Matrix Multiplication and Cache Friendly Code COMP 273 Winter 2021 – Assignment 4, Prof. Kry Available: 24 March – Due date: 12 April
In this assignment you will write code to multiply two square n × n matrices of single precision floating point numbers, and then optimize the code to exploit a memory cache. All the functions you write in this assignment must respect register conventions and work for different sizes of square matrices. Your code must also include useful comments to make it readable.
You will need to use two MARS tools in this assignment:
- Data Cache Simulator: This tool allows you to set different cache sizes and types, and measures the number of memory accesses, and cache misses.
- Instruction Counter: This tool counts the number of true MIPS assembly instructions that execute during your program.
Each tool needs to be connected to MARS, and you will want to use a combination of breakpoints and the reset button on each tool to make careful measurements of your code performance.
You will also likely want to try the Memory Reference Visualization tool (much like the Bitmap Display), as it lets you watch the memory reference patterns generated by your program. Like- wise, the bitmap display tool will also be useful for visualizing the results. Remember to set the base address to the heap (0x10040000), and choose the unit and display width to match the matrix size (N = display width divided by unit width). Running some tools, may noticeably slow down the execution of your program. If ever you notice MARS running much too slow, try restarting.
2 Assignment objectives (15 marks total)
Provided code will help you get started with this assignment. The code lets you run 3 different tests by changing TestNumber in the .data section at the top of the code.
- Test 0 will help you test the first objectives (matrix subtraction and Frobeneous norm).
- Test 1 will help you checking your matrix multiply-and-add procedure. It allocates mem- ory on the heap for 4 matrices (one being the solution) and loads test matrix data from file names specified in the data segment.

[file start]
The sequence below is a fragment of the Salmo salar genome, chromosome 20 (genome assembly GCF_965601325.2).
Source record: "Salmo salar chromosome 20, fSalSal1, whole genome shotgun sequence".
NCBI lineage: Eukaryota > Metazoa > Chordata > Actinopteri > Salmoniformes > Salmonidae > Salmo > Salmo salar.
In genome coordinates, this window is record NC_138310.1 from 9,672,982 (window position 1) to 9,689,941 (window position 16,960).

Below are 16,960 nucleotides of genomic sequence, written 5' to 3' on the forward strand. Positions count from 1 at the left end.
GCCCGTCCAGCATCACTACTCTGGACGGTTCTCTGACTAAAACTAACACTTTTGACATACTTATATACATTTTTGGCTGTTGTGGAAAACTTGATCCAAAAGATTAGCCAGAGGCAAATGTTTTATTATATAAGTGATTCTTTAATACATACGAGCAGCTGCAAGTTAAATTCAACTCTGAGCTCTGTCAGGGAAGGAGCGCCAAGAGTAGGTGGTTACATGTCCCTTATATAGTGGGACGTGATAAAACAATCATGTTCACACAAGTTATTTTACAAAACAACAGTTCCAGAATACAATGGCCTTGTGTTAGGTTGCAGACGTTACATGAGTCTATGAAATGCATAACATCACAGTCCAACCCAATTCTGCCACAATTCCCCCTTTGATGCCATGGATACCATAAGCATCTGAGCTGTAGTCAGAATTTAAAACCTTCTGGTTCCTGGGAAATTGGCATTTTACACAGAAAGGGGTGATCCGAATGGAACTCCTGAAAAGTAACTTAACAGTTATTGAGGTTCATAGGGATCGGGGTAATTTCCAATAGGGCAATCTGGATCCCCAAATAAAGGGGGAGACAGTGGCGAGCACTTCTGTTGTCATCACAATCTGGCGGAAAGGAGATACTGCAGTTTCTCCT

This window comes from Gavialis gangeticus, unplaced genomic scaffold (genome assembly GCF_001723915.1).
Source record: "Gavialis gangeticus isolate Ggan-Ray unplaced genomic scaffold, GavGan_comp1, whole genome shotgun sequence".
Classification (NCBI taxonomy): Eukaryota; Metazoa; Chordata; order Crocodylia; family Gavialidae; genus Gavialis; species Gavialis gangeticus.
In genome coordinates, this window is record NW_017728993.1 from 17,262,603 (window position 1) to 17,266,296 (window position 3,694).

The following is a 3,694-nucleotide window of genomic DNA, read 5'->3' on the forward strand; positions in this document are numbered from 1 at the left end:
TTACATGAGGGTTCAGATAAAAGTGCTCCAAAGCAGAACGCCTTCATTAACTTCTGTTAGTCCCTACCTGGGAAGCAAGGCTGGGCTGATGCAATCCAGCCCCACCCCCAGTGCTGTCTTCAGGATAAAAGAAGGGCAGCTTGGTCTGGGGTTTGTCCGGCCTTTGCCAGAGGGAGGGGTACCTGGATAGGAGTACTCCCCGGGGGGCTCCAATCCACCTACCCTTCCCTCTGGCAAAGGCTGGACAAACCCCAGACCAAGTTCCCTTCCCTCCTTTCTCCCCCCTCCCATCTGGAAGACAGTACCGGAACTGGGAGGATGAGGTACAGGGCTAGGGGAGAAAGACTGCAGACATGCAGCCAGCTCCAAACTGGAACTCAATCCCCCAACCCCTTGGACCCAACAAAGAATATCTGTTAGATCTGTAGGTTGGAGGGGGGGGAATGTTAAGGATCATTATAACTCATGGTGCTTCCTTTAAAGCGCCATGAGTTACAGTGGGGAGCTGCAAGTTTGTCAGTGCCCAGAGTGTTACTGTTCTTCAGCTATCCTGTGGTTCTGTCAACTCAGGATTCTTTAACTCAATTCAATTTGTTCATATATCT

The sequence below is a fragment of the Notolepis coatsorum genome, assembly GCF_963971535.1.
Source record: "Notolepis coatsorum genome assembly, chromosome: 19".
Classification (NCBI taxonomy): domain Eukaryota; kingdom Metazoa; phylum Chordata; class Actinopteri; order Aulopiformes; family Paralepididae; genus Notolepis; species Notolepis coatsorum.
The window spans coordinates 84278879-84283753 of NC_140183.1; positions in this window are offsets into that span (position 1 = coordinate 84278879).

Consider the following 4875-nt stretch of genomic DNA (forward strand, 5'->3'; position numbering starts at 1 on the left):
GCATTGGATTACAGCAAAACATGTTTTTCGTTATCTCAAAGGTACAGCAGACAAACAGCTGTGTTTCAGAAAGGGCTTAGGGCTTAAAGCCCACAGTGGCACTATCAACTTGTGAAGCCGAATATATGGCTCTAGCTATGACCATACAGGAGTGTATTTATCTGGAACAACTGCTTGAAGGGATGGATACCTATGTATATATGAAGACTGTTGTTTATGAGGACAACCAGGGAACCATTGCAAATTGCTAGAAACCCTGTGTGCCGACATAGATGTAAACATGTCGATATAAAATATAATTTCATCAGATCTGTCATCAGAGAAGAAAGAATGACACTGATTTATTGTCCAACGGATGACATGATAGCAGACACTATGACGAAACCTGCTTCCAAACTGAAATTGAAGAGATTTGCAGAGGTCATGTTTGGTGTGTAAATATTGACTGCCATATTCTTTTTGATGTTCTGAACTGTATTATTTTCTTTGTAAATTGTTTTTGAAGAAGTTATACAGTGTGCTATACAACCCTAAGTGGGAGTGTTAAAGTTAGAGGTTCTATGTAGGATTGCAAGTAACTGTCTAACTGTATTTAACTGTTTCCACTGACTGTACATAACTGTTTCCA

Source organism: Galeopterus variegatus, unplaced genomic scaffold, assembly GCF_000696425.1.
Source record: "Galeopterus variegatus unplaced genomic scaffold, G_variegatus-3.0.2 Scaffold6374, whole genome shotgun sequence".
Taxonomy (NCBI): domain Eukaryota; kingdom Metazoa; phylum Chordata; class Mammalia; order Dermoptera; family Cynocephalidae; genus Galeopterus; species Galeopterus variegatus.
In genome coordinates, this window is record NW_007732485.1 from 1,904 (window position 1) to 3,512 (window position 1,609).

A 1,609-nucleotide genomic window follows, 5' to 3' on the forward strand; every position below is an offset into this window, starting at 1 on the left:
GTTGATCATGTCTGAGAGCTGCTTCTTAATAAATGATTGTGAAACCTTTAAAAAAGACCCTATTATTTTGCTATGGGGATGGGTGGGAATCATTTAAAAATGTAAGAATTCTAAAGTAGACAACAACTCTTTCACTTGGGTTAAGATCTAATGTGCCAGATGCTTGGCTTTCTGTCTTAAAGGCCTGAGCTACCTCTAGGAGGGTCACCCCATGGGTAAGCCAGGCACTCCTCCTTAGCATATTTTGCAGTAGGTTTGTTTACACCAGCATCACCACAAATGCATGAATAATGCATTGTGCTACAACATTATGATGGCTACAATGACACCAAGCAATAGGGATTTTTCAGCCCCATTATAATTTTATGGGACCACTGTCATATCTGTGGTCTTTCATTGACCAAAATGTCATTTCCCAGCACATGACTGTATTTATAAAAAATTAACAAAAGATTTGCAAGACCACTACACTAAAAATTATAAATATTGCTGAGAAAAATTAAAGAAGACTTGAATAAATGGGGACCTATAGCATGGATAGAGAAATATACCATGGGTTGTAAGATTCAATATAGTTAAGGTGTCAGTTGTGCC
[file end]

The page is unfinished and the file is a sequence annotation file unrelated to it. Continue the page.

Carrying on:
- Test 2 will hep you compare different matrix multiply-and-add procedures.
Remember: MARS loads data files from the directory in which you start it, and test 1 will fail if the data files are not found.
1. subtract (2 marks)
Implement a function that subtracts two square n × n matrices A and B, and stores the result in matrix C. That is,
Cij ←Aij −Bij.
Use the signature void subtract( float* A, float* B, float* C, int n ) for your function, and note that you do not need nested for loops. Instead compute n2 with mul and iterate over the three matrices by stepping each pointer by 4 bytes on each loop.
2. frobeneousNorm (2 marks)
Implement a function that computes the Frobeneous norm of a matrix,
That is, compute the sum of the squares of all the entries, and then take the square root
using the floating coprocessor sqrt.x instruction. Use the function signature float frobeneousNorm( float* A, int n )
and remember that $f0 is used as the return register for a float. Just as in the previous question, note that you can use a single for loop to visit all n2 matrix entries.
3. check (2 marks)
Implement a function that prints the Frobeneous norm of the difference of two matrices. That is, your function takes two square n × n matrices A and B, computes the difference A − B, and stores the answer in A by calling subtract( A, B, A, n ), and then fi- nally computes the Frobeneous norm by calling frobeneousNorm( A, n ). Print the resulting single precision floating point number with SYSCALL number 2. Use the func- tion signature
void check( float* A, float* B, int n )
and test your check function by comparing different matrices. That is, using test 0 you should compute approximately 32.38494 when you compare 64-by-64 matrices loaded from A64.bin and B64.bin. Try changing the test 0 code to also comparing a matrix with itself to see if 0.0 is printed to the Run I/O console.
Leave the test 0 code such that it compares A64.bin and B64.bin when you submit your final assignment.
4. MADD1 – Multipy and add version 1 (4 marks)
Write MIPS code to multiply two square n × n matrices A and B, and add the result to
matrix C. That is,
Cij ←Cij +AikBkj.
All matrix entries are single precision floating point numbers. Use the following func- tion signature and implement the naive matrix multiplication algorithm with three nested loops.